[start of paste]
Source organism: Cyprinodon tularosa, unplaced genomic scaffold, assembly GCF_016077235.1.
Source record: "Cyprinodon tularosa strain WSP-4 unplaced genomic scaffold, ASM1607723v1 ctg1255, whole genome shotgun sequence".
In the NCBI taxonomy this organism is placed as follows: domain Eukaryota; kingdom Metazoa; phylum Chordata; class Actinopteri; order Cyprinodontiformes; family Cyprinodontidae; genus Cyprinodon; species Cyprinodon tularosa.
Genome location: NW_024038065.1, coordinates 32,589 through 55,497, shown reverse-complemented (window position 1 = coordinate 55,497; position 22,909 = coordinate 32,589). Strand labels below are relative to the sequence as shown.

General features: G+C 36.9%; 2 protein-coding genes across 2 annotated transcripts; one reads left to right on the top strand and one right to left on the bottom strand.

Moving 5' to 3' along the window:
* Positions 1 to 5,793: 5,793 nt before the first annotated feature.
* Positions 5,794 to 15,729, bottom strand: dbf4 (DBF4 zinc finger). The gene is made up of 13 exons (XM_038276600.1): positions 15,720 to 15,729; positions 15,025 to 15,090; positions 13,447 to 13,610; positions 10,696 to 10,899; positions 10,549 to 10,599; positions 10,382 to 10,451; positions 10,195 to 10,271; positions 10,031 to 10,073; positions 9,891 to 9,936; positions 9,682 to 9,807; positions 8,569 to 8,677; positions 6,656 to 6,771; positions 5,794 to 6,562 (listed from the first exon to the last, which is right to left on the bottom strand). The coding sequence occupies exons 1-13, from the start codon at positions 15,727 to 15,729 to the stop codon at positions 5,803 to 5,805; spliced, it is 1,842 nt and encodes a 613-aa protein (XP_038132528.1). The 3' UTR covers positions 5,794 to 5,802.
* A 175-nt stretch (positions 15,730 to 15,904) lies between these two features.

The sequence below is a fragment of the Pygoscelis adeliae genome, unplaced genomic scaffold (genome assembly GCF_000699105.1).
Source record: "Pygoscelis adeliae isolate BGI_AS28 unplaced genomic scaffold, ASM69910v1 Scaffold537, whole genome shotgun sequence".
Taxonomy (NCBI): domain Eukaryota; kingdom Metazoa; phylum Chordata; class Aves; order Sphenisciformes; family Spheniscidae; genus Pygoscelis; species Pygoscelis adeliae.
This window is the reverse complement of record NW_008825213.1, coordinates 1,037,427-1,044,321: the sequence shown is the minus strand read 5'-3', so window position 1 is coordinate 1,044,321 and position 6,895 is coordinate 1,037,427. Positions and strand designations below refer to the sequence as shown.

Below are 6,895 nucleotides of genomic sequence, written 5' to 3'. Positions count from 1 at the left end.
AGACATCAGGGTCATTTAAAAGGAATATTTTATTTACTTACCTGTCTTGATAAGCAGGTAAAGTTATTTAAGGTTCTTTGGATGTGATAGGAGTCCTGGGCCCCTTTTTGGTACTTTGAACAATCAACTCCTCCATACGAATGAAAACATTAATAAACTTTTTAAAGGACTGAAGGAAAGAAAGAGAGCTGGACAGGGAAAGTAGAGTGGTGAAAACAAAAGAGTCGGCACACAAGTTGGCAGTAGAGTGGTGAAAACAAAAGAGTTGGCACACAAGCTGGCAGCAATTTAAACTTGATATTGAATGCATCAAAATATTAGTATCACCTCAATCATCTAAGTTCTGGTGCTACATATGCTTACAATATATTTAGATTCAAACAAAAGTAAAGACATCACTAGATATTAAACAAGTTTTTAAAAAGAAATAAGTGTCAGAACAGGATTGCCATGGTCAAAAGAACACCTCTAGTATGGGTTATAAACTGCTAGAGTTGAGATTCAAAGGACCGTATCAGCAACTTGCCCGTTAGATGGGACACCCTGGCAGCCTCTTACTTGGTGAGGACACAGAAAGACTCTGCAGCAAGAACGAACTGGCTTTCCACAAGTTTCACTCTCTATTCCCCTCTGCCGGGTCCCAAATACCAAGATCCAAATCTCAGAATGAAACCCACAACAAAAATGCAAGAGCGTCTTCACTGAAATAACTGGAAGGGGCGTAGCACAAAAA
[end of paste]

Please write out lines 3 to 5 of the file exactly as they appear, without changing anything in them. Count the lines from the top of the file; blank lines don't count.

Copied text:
In the NCBI taxonomy this organism is placed as follows: domain Eukaryota; kingdom Metazoa; phylum Chordata; class Actinopteri; order Cyprinodontiformes; family Cyprinodontidae; genus Cyprinodon; species Cyprinodon tularosa.
Genome location: NW_024038065.1, coordinates 32,589 through 55,497, shown reverse-complemented (window position 1 = coordinate 55,497; position 22,909 = coordinate 32,589). Strand labels below are relative to the sequence as shown.

General features: G+C 36.9%; 2 protein-coding genes across 2 annotated transcripts; one reads left to right on the top strand and one right to left on the bottom strand.